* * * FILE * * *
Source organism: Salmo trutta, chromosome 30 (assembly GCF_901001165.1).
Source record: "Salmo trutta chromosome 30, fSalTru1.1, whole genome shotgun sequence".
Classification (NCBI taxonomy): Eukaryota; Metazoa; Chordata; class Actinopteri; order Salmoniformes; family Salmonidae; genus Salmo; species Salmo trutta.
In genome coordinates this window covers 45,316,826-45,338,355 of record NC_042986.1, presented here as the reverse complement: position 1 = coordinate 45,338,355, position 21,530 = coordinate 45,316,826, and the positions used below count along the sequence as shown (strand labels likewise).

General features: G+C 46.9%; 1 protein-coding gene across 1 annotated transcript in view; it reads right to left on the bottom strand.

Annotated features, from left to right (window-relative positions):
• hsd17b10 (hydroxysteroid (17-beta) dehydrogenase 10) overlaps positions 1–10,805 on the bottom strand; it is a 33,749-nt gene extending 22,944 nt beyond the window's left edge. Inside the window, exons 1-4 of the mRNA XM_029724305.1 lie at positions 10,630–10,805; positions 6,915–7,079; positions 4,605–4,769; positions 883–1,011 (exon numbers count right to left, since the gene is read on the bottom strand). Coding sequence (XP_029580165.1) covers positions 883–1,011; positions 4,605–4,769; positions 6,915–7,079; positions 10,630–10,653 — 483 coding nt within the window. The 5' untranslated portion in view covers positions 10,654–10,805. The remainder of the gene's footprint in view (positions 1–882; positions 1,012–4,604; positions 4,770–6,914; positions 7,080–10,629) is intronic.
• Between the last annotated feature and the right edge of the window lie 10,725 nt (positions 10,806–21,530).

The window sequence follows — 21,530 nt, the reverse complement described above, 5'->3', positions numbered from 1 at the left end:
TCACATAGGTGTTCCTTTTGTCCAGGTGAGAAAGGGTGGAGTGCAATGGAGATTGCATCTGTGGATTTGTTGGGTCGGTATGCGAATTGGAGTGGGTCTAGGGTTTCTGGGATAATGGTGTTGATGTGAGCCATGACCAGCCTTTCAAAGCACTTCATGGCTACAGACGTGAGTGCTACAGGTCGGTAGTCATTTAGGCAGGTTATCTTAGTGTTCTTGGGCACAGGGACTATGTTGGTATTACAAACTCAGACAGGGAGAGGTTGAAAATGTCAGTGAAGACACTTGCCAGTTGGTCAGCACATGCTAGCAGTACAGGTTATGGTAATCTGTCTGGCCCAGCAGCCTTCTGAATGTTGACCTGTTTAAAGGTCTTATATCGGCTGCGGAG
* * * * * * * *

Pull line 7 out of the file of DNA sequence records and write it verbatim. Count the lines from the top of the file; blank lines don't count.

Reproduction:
• hsd17b10 (hydroxysteroid (17-beta) dehydrogenase 10) overlaps positions 1–10,805 on the bottom strand; it is a 33,749-nt gene extending 22,944 nt beyond the window's left edge. Inside the window, exons 1-4 of the mRNA XM_029724305.1 lie at positions 10,630–10,805; positions 6,915–7,079; positions 4,605–4,769; positions 883–1,011 (exon numbers count right to left, since the gene is read on the bottom strand). Coding sequence (XP_029580165.1) covers positions 883–1,011; positions 4,605–4,769; positions 6,915–7,079; positions 10,630–10,653 — 483 coding nt within the window. The 5' untranslated portion in view covers positions 10,654–10,805. The remainder of the gene's footprint in view (positions 1–882; positions 1,012–4,604; positions 4,770–6,914; positions 7,080–10,629) is intronic.